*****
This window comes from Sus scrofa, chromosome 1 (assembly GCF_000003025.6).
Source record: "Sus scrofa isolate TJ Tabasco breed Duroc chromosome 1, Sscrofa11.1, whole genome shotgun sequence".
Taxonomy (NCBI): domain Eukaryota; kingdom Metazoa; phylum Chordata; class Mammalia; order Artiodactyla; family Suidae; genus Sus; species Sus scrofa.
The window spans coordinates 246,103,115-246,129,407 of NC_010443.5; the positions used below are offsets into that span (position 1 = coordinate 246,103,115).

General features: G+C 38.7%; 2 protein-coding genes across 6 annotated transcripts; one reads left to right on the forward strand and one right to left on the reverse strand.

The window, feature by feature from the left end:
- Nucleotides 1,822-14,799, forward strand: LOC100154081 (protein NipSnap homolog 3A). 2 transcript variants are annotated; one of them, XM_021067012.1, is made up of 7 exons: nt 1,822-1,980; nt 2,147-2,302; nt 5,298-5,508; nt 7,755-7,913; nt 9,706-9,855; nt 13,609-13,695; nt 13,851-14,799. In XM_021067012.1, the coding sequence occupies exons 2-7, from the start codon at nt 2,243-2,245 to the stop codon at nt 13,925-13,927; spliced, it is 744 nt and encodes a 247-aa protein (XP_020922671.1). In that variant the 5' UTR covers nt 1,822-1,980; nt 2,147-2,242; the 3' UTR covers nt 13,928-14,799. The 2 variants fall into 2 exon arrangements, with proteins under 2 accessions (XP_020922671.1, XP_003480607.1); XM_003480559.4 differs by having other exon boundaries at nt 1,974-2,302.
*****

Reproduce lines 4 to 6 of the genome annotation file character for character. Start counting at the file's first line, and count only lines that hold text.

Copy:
The window spans coordinates 246,103,115-246,129,407 of NC_010443.5; the positions used below are offsets into that span (position 1 = coordinate 246,103,115).

General features: G+C 38.7%; 2 protein-coding genes across 6 annotated transcripts; one reads left to right on the forward strand and one right to left on the reverse strand.

The window, feature by feature from the left end: